The Beginning of American Partisan Politics - Jefferson vs. Hamilton
"[Lot of 2 - Hamilton/Jefferson Newspaper Debates and the Beginning of American Partisan Politics] Columbian Centinel - Saturday, August 25, 1792 [and] Wednesday, October 24, 1792",
Subject: Documents - Hamilton/Jefferson Debates
Period: 1792 (published)
Color: Black & White
10.8 x 17.3 inches
27.4 x 43.9 cm
This lot contains two issues of the Columbian Centinel with articles by Alexander Hamilton using pen names. Despite Washington’s warnings that political factions would undercut the Republic, his two most important appointments, Jefferson as Secretary of State and Hamilton as Secretary of the Treasury, initiated the process of partisan political divisions and a two party system that persists to this day. The Hamilton-Jefferson newspaper debate of 1792 is acknowledged as the beginning of American partisan politics. By the fifth year of the Republic under the Constitution, the lines were being drawn by Jefferson and Hamilton not only on policies but also personalities and motives. Both articles are titled “Miscellany From the Gazette of the United States”. The first by Hamilton but signed “An American” attacks Jefferson for hiring Philip Freneau as a clerk in the State Department while Freneau was establishing and publishing a pro-Jefferson newspaper. Hamilton documents the apparent conflict of interest. The second article by Hamilton signed “Catullus” attacks Jefferson for his opposition to the national bank and sound government financing, his ambition and much more. Hamilton did have a way with the written word, including “Thus a solemn invocation to the people of America …dwindled at once into a brilliant conceit, that tickled the imagination too much to be resisted.” Interestingly, Hamilton’s support of Jefferson (over Burr) for President was critical when a tie in the Electoral College resulted in the election being decided by the House of Representatives in 1801. Published in Boston by Benjamin Russell. 4 pages each.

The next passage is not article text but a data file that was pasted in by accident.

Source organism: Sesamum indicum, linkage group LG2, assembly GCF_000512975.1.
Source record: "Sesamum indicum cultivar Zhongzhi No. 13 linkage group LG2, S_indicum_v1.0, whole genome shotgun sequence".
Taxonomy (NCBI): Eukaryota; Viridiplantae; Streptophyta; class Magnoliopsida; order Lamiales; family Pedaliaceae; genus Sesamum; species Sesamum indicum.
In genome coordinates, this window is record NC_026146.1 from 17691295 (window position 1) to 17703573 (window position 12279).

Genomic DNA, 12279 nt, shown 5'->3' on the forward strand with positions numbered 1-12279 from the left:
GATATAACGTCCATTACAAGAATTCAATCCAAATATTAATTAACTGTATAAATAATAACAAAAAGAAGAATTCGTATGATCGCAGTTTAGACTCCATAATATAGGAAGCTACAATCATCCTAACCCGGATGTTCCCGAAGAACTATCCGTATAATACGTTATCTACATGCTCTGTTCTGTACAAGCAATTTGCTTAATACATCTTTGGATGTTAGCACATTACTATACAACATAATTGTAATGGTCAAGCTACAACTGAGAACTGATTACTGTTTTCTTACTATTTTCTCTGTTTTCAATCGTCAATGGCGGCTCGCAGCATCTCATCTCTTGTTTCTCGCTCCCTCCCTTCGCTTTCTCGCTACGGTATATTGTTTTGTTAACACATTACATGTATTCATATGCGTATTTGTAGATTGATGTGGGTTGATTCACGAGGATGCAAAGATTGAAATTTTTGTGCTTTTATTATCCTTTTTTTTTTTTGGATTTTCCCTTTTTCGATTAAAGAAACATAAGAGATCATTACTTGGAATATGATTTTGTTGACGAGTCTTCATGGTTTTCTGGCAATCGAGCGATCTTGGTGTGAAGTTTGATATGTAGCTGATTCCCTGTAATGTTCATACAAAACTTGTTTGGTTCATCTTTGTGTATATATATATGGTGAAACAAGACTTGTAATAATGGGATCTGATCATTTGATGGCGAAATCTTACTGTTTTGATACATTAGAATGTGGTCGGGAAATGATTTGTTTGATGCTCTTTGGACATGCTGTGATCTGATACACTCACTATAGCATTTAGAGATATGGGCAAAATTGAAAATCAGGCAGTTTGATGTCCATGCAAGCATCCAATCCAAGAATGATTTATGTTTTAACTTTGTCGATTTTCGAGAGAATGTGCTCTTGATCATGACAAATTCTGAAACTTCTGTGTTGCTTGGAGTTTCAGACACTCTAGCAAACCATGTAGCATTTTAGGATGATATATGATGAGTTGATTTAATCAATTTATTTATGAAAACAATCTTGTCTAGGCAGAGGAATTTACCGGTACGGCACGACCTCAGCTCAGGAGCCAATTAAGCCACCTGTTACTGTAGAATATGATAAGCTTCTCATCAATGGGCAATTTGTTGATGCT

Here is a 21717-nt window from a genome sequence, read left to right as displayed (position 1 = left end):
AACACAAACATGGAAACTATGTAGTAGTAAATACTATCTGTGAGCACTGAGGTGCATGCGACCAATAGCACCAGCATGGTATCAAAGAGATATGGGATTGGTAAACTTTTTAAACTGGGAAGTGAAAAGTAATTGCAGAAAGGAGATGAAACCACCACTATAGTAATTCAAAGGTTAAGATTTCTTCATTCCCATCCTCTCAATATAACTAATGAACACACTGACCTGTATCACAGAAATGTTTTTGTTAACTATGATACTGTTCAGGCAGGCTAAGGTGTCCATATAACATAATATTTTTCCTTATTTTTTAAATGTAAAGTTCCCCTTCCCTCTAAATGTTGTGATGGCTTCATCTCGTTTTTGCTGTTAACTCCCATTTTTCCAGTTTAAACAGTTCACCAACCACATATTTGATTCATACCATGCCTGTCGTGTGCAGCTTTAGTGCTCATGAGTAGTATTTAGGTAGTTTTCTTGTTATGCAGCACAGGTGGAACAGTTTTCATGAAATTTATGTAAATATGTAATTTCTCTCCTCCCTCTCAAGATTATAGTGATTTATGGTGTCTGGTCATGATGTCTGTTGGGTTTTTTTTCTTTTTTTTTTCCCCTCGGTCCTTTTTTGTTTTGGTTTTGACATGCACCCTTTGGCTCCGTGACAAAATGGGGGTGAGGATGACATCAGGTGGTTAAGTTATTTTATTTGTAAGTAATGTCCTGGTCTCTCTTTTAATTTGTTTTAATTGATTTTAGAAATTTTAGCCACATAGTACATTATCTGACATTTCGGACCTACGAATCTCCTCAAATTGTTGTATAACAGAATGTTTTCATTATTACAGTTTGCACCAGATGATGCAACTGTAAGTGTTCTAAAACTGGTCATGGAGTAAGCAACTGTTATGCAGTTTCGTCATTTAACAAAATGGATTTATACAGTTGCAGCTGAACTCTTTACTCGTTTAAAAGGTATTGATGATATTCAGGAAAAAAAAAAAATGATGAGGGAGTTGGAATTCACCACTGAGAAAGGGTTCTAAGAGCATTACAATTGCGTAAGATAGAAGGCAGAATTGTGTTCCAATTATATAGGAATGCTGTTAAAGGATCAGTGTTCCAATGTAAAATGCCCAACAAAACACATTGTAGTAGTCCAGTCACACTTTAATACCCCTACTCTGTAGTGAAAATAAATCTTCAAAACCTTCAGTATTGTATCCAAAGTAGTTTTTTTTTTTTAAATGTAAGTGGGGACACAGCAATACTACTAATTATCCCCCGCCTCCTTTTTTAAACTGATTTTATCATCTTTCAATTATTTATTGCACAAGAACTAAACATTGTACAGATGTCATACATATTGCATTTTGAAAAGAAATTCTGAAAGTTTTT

Overall good with light toning and foxing.